Movie review: 'Grace of Monaco'
Instead of being a moving biopic, 'Grace of Monaco' has only one thing to say – movie stars are pretty but messed up in their heads
'Grace of Monaco'
Director: Oliver Dahan
Cast: Nicole Kidman, Tim Roth
While watching 'Grace of Monaco', I had only one frustrating thought ringing in my head: who cares about this story and why am I watching this? Grace Kelly is considered as one of the most beautiful women to have graced this planet. She has appeared in three famous Alfred Hitchcock films – 'Dial M for Murder', 'Rear Window' and 'To Catch a Thief'. And then she suddenly disappeared from stardom. So how do you go about making a bad movie out of such an interesting character? Ask director Oliver Dahan and writer Arash Amel.
Nicole Kidman in 'Grace of Monaco'
To say that 'Grace of Monaco' is pretentious drivel is an understatement. Dahan's earlier film, 'La Vie En Rose', had the stunning Marion Cotillard, but that film had some serious melodramatic issues. In 'Grace of Monaco', he takes the period melodrama to unintentionally hilarious levels as Nicole Kidman struggles under her five kilos of makeup to make an impression. Dahan's camera literally lingers around Kidman's mouth and eyes as if to make us admire Kelly's beauty, but it just comes across as a sidey character staring at Kidman using binoculars.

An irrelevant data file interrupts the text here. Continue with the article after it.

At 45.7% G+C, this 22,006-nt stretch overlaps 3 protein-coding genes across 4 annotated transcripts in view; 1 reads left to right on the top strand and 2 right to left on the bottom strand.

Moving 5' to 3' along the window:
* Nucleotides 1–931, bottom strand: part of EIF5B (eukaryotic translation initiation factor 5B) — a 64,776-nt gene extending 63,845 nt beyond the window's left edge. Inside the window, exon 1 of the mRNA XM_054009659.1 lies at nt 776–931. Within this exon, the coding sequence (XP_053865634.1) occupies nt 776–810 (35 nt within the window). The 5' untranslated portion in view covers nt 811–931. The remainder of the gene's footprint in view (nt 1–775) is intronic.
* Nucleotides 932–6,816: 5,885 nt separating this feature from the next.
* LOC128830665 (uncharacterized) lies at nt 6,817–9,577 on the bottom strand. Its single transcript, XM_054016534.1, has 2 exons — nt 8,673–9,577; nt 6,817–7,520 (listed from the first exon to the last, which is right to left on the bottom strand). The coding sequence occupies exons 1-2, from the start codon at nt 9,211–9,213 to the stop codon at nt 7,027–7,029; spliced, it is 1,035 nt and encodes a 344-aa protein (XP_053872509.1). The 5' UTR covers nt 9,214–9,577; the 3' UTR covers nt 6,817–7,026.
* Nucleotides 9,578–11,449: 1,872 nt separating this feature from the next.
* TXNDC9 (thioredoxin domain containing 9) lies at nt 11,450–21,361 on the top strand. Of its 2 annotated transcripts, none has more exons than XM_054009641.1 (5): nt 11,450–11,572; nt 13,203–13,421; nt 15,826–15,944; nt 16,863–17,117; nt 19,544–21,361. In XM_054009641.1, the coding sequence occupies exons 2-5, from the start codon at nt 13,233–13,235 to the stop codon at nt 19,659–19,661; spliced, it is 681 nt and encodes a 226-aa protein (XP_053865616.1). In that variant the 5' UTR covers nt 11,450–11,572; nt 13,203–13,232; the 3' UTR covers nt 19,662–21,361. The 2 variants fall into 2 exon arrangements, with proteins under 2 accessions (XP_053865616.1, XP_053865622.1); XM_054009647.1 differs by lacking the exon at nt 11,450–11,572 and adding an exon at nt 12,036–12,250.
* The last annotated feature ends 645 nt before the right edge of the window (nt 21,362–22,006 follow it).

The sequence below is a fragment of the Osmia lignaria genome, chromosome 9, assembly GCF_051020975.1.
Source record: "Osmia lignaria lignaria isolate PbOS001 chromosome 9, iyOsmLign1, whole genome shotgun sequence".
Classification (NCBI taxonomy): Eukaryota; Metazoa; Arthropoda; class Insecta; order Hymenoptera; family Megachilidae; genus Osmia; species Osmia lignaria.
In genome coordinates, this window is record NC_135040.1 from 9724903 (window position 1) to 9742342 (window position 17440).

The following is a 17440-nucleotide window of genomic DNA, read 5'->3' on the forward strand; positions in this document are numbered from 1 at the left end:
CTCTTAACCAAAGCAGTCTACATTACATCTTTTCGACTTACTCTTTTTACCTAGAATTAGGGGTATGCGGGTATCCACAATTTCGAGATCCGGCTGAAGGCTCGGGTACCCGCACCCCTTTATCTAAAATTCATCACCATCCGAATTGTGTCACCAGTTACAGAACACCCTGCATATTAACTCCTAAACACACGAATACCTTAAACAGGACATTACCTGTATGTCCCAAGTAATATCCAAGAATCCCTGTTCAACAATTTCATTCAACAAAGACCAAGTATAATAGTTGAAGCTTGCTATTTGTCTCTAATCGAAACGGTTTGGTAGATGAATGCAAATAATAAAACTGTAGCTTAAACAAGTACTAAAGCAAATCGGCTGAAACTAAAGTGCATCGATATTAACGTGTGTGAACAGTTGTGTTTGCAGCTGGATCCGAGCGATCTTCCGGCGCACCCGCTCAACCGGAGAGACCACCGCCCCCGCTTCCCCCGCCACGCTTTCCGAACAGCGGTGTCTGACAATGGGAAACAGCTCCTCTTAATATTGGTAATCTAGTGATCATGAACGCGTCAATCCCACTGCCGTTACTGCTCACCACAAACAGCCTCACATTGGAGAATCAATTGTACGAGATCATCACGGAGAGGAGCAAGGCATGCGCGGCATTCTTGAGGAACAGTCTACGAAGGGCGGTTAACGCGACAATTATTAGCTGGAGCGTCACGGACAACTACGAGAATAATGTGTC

Instead of being a moving biopic, 'Grace of Monaco' has only one thing to say – movie stars are pretty but messed up in their heads. We’re introduced to Kelly looking into a reflection to establish the dual nature of her character. That is as subtle as the filmmaking gets, and it follows a painfully dull love story along with some ham-handed attempts at shoehorning historical events. None of those things focus on the one thing that Grace Kelly fans actually want to see – the contrasting nature between her acting career and the post retirement palatial one.
And if you're looking for details of Grace Kelly's life that aren't already on her Wiki page, 'Grace of Monaco' will definitely annoy you. Worse, the film literally holds up cue cards to specify the emotional notes playing in every single plot point, the last of which is regret, something that one feels after watching this movie.
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